Manchester City boss Pep Guardiola refused to criticise the referee despite a decision, involving Erling Haaland, potentially costing them points in a thrilling 3-3 draw against Tottenham.
The Citizens went behind early on to a Son Heung-min strike before the South Korean deflected the ball into his own net to give Guardiola’s side an equaliser.
Phil Foden and Jack Grealish twice put Man City ahead but strikes from Giovani Lo Celso and Dejan Kulusevski saw Tottenham take a point from the contest.
The game ended in controversy, and with Haaland fuming, after play was initially allowed to go on after the forward was fouled as he played Grealish in on goal before it was then called back.
Reacting to the decision, Guardiola said in his post-match interview: “Next question. I will not do a Mikel Arteta comment.
“It is hard when you review the image, the referee decides to blow the whistle after he has already said to play on. After the pass, the whistle, so I do not understand this action.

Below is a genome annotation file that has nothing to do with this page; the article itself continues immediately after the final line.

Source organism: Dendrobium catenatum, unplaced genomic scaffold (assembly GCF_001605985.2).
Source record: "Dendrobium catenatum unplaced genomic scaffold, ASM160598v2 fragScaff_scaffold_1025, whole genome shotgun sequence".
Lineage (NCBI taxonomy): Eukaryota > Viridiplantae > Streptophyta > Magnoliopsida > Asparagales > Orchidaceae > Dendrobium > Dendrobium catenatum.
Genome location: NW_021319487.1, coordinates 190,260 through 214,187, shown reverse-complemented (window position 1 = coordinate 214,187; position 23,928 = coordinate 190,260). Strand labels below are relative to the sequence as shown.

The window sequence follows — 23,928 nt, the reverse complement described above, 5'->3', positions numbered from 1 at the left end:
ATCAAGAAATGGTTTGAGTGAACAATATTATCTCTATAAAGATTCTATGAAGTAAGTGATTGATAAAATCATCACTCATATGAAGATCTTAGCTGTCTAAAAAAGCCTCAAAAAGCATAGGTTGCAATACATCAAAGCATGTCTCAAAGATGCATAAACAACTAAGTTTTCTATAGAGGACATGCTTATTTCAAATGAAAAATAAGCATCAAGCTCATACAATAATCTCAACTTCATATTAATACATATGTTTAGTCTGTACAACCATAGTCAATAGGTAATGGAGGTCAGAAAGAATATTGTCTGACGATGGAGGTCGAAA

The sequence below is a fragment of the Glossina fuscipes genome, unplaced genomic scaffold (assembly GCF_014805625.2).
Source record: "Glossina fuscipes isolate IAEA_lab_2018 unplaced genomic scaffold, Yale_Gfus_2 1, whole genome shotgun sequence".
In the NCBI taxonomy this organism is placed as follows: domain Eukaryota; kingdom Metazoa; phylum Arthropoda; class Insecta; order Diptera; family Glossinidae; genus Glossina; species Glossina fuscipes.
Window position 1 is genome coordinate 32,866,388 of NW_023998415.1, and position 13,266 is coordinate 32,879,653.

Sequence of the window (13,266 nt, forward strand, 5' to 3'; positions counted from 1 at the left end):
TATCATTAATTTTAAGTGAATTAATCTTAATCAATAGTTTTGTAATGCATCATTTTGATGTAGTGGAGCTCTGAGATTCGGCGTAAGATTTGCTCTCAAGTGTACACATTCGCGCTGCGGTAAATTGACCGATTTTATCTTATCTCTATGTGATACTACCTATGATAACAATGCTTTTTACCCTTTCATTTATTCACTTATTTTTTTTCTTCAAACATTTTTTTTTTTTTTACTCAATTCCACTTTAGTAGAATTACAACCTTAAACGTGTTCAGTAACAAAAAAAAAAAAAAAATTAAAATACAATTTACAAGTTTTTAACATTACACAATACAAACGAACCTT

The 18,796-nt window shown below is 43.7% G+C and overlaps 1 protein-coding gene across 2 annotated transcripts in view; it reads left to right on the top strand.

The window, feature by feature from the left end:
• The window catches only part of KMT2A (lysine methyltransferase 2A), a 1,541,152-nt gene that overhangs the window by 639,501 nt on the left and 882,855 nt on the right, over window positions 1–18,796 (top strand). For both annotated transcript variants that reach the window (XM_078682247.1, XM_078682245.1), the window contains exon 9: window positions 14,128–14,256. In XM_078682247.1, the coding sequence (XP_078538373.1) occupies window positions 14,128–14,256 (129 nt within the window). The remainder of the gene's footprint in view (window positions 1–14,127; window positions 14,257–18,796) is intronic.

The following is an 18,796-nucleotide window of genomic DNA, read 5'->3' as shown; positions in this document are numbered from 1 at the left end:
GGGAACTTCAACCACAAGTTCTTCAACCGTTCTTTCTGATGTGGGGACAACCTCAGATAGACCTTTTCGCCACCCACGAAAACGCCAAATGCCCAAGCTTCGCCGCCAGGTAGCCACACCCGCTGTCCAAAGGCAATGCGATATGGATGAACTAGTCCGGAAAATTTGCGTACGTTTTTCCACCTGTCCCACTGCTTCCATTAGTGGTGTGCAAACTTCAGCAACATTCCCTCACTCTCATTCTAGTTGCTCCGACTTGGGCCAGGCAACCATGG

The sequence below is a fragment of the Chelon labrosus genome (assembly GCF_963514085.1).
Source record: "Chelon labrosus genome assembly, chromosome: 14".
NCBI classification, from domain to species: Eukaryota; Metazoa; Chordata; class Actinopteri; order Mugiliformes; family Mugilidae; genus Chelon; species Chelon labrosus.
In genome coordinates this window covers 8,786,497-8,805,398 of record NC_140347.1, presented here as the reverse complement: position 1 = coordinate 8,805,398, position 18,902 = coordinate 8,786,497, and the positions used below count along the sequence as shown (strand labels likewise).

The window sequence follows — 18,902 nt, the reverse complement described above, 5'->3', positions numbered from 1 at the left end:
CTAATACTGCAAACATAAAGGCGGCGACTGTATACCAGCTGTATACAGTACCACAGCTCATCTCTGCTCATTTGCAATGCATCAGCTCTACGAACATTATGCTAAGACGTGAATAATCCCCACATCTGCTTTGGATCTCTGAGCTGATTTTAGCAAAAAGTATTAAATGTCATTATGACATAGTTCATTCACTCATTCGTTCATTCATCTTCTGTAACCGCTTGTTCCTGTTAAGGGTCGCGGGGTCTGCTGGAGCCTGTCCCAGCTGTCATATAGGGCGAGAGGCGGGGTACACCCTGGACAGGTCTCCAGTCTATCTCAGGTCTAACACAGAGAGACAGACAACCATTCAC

“It was a good game, that is the most important thing. It was a pity, same as the Liverpool game, I had the feeling that today that we made an incredible performance in all departments, against a really good team and manager and how they play.
“We created a lot of chances, we were aggressive, incredibly concentrated, and the feeling is that we still want to be there [at the top of the table].
“It is a pity. Sometimes football is like life, you do not get what you deserve.”
Speaking to BBC Sport, Man City captain Ruben Dias added: “It’s a feeling of frustration, very similar to the Liverpool game. A game I would say we dominated the most part of it and in the end the draw was what we could get.
“Overall I can’t say I’m not happy with the performance of the team. Everyone was on it. The team was very aggressive. We were very sharp, we created the chances.
“Unfortunately we didn’t take the three points but I think it’ll be part of the consistency of being the team we are to keep moving forwards even though we didn’t get the three points today.”